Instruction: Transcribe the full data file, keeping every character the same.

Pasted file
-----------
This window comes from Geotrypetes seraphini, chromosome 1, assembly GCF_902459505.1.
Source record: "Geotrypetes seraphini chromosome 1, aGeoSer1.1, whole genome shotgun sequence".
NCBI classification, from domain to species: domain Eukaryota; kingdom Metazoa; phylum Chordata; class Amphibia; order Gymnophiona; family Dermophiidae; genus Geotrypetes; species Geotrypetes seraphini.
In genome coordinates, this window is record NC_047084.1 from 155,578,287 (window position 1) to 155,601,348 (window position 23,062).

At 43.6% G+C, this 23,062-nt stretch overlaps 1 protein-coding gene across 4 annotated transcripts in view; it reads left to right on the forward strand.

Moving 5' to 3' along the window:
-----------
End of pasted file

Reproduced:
This window comes from Geotrypetes seraphini, chromosome 1, assembly GCF_902459505.1.
Source record: "Geotrypetes seraphini chromosome 1, aGeoSer1.1, whole genome shotgun sequence".
NCBI classification, from domain to species: domain Eukaryota; kingdom Metazoa; phylum Chordata; class Amphibia; order Gymnophiona; family Dermophiidae; genus Geotrypetes; species Geotrypetes seraphini.
In genome coordinates, this window is record NC_047084.1 from 155,578,287 (window position 1) to 155,601,348 (window position 23,062).

At 43.6% G+C, this 23,062-nt stretch overlaps 1 protein-coding gene across 4 annotated transcripts in view; it reads left to right on the forward strand.

Moving 5' to 3' along the window: